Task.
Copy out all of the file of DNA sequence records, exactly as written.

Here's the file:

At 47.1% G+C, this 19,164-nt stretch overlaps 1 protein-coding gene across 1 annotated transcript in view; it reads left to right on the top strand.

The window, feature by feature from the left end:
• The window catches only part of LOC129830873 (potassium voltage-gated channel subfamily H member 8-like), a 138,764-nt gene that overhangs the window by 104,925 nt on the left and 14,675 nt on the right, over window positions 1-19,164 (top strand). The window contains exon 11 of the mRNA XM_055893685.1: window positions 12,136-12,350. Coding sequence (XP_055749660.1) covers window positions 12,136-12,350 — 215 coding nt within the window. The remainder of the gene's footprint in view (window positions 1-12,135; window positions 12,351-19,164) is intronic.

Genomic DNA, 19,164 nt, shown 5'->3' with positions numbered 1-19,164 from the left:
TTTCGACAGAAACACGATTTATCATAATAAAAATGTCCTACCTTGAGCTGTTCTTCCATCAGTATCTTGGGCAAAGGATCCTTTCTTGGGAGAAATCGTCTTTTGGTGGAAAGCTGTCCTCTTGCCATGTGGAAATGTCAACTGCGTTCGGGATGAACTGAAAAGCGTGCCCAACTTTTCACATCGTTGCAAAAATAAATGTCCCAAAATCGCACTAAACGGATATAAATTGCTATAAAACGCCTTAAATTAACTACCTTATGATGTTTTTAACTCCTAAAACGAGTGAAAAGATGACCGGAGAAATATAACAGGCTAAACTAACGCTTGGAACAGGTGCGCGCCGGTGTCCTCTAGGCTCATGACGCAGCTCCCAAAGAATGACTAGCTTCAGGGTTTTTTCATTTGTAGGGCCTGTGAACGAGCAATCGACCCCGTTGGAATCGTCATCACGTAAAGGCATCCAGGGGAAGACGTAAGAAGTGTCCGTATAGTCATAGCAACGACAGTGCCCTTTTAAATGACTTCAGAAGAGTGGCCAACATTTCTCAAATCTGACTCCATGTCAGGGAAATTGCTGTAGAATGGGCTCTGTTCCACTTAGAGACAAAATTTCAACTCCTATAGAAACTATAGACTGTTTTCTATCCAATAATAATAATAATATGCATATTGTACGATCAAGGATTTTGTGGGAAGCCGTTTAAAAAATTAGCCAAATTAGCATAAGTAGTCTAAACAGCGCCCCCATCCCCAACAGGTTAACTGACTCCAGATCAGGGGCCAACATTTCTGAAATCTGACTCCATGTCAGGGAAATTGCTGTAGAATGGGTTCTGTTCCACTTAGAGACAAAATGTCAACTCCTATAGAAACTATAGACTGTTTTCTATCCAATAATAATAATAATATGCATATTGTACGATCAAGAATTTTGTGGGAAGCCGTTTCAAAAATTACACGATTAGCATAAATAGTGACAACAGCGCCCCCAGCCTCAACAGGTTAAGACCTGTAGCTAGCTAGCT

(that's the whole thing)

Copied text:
At 47.1% G+C, this 19,164-nt stretch overlaps 1 protein-coding gene across 1 annotated transcript in view; it reads left to right on the top strand.

The window, feature by feature from the left end:
• The window catches only part of LOC129830873 (potassium voltage-gated channel subfamily H member 8-like), a 138,764-nt gene that overhangs the window by 104,925 nt on the left and 14,675 nt on the right, over window positions 1-19,164 (top strand). The window contains exon 11 of the mRNA XM_055893685.1: window positions 12,136-12,350. Coding sequence (XP_055749660.1) covers window positions 12,136-12,350 — 215 coding nt within the window. The remainder of the gene's footprint in view (window positions 1-12,135; window positions 12,351-19,164) is intronic.

Genomic DNA, 19,164 nt, shown 5'->3' with positions numbered 1-19,164 from the left:
TTTCGACAGAAACACGATTTATCATAATAAAAATGTCCTACCTTGAGCTGTTCTTCCATCAGTATCTTGGGCAAAGGATCCTTTCTTGGGAGAAATCGTCTTTTGGTGGAAAGCTGTCCTCTTGCCATGTGGAAATGTCAACTGCGTTCGGGATGAACTGAAAAGCGTGCCCAACTTTTCACATCGTTGCAAAAATAAATGTCCCAAAATCGCACTAAACGGATATAAATTGCTATAAAACGCCTTAAATTAACTACCTTATGATGTTTTTAACTCCTAAAACGAGTGAAAAGATGACCGGAGAAATATAACAGGCTAAACTAACGCTTGGAACAGGTGCGCGCCGGTGTCCTCTAGGCTCATGACGCAGCTCCCAAAGAATGACTAGCTTCAGGGTTTTTTCATTTGTAGGGCCTGTGAACGAGCAATCGACCCCGTTGGAATCGTCATCACGTAAAGGCATCCAGGGGAAGACGTAAGAAGTGTCCGTATAGTCATAGCAACGACAGTGCCCTTTTAAATGACTTCAGAAGAGTGGCCAACATTTCTCAAATCTGACTCCATGTCAGGGAAATTGCTGTAGAATGGGCTCTGTTCCACTTAGAGACAAAATTTCAACTCCTATAGAAACTATAGACTGTTTTCTATCCAATAATAATAATAATATGCATATTGTACGATCAAGGATTTTGTGGGAAGCCGTTTAAAAAATTAGCCAAATTAGCATAAGTAGTCTAAACAGCGCCCCCATCCCCAACAGGTTAACTGACTCCAGATCAGGGGCCAACATTTCTGAAATCTGACTCCATGTCAGGGAAATTGCTGTAGAATGGGTTCTGTTCCACTTAGAGACAAAATGTCAACTCCTATAGAAACTATAGACTGTTTTCTATCCAATAATAATAATAATATGCATATTGTACGATCAAGAATTTTGTGGGAAGCCGTTTCAAAAATTACACGATTAGCATAAATAGTGACAACAGCGCCCCCAGCCTCAACAGGTTAAGACCTGTAGCTAGCTAGCT